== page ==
Respect and love

Respect is a human expression that renders service well-done. Each vincentian should promote respect to the persons assisted. Saint Vincent de Paul teaches us to see Christ in the poor people. In them we discover God who needs our hands. Besides, each vincentian must do his or her task with great love.


Whenever the disaster or violation occurs, the quick study should be done to collect necessary information. Then, in short time the information should be widely distributed and as well as relief supplies are given to the victims as soon as possible. Such “timeliness” becomes genuine concern toward the poor with good management. Formation programs also must have “timeliness” in the sense that primary aims must be well-defined and targeted.


No relief supplies or any kind of helps should be wasted. This is why the Society of Saint Vincent de Paul should be available to learn and collaborate with other institutions in rendering service to those who are endangered by negligence of the government. Advocacy to social justice and human right needs change in strategy of charitable works. There is no any institution that can work alone. We too should be more generous to work together with others to help more effectively victims and survivors. Formation programs need to be practical, not just ideal, providing something concrete to be achieved such as formandi’s skill of making collaboration with others.

Perseverance and renewal

When the result of help seems to be unclear, the Society of Saint Vincent de Paul needs to be perseverant to continue rendering service to the poor. The Society should seek causes of failure and take courage to renew ways of helping in order to be more efficacious and effective.

These principles are necessary especially when we do apostolates to social justice and human right as follows:

  • Solid understanding on principles of Social Teachings of the Church
  • Borderless solidarity to the victims and survivors
  • Accompaniment to the neglected
  • Assistance to the victims to pursue justice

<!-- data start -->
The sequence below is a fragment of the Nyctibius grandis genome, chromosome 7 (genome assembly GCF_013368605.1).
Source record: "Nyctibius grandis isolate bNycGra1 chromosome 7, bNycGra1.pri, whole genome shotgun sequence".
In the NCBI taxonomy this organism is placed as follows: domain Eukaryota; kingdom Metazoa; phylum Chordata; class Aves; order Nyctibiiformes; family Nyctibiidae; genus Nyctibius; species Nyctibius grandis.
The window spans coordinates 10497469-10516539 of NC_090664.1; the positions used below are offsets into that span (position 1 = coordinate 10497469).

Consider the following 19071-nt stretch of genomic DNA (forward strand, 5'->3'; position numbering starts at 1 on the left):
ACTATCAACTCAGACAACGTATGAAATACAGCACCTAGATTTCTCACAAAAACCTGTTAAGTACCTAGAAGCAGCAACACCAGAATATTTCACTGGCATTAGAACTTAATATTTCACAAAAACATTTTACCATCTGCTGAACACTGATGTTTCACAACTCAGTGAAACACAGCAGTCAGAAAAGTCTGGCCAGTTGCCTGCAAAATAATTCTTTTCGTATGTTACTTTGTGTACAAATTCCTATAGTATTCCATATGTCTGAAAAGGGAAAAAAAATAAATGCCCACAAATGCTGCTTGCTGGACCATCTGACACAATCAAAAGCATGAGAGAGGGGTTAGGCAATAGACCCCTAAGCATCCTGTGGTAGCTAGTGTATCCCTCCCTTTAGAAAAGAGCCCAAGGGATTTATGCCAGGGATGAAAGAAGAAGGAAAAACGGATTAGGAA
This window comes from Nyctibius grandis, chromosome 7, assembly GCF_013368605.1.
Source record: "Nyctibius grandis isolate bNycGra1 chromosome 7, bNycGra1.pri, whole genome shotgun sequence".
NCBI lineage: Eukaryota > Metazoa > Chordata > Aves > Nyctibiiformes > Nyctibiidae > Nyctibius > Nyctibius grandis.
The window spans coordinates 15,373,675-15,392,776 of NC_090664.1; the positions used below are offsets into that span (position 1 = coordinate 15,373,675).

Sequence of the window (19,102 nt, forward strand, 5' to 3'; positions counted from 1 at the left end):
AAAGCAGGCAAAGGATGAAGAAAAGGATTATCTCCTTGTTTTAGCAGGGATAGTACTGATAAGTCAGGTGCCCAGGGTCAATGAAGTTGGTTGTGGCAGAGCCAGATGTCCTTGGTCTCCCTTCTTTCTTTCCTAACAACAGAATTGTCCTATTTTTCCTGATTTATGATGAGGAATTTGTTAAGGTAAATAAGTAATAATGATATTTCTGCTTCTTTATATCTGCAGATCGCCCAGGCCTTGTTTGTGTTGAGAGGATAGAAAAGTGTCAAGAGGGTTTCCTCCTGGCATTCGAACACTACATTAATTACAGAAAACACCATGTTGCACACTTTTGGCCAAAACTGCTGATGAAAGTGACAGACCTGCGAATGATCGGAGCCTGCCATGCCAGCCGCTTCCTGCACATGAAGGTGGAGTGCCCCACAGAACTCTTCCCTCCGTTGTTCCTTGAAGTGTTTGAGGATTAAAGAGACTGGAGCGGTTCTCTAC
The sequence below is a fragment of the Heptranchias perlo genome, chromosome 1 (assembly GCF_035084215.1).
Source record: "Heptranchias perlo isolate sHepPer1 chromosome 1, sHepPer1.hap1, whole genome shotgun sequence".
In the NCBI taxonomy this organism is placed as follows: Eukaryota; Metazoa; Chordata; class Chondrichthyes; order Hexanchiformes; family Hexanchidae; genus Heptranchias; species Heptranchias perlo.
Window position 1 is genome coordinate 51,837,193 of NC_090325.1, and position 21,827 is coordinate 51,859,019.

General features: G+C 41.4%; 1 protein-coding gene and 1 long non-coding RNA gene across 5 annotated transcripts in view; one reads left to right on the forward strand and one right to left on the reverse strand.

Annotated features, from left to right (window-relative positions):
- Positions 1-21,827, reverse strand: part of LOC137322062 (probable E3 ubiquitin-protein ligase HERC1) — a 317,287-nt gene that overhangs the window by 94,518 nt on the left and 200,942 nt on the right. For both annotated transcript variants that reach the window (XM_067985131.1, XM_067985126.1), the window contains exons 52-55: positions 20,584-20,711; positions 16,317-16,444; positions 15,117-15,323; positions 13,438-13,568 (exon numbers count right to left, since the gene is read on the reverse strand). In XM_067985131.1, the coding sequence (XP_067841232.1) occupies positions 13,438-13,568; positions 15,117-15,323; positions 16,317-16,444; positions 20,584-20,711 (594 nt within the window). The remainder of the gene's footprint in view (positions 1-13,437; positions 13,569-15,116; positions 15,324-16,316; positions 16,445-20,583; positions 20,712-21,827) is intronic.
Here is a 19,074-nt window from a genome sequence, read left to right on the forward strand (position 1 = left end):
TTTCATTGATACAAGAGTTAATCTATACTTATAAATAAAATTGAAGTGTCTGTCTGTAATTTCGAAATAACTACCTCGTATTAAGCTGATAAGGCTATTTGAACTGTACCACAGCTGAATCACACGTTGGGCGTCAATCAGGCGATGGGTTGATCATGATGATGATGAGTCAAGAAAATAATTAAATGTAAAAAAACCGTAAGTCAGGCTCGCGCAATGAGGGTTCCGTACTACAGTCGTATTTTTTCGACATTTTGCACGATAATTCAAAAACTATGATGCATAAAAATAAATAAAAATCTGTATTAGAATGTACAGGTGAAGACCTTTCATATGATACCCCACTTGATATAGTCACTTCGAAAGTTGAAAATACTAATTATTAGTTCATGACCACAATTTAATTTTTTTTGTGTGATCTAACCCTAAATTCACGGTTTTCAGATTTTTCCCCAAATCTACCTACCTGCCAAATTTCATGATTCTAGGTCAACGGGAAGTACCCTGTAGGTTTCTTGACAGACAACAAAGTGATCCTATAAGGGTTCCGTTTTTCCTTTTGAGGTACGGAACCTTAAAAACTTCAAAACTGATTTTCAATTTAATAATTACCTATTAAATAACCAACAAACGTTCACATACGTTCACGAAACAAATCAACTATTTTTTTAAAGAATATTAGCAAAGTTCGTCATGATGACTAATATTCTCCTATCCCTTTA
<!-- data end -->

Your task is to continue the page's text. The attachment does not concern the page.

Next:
• Continuous offer to survivors of the disasters
  • Solid collaboration and networking
  • Faithful contacts with the persons in need
  • More link to dissemination of information on oppression and violence

Questions for Reflection

  1. What human right abuses are now most concerned?
  2. What should we set up in formation programs to bring formandi up to be genuine vincentians and at the same time well-equipped promoters of human right?
  3. How do we create networking to put concerns of human right into practice? What can we offer to render service to the victims and survivors in practical ways?

[1] Ian Brownlie, Q.C. ed., Basic Documents on Human Rights (Oxford: Clarendon Press, 1993).

[2] Rodger Charless, S.J., The Social Teaching of Vatican II (Oxford: Plater Publication, 1982); George P. Morse, J.D. ed., Précis of Official Catholic Teaching on the Social Teaching of the Church (Washington: CCSP, 1993); Giorgio Filibeck, Human Rights in the Teaching of Church: from John XXIII to John Paul II (Vatican City: Libreria Editrice Vaticana, 1994). Cf. William J. Byron, “Ten Building Blocks of Catholic Social Teaching”, America for October 31, 1998, in #reprint (accessed on February 25, 2006). Cf. Mary Ann Glendon, The Dawn of the Rights Idea (papers of lecture given to the Gregorian University, 1998).

[3] Cf. Franz Magnis-Suseno, “Religious Conflicts in Indonesia”, in (accessed on February 14, 2006).

[4] Cf. Sr. Julma Neo, DC, Revision to Revitalization (unpublished paper produced in connection with preparation for revision of the Constitutions of the Daughters of Charity).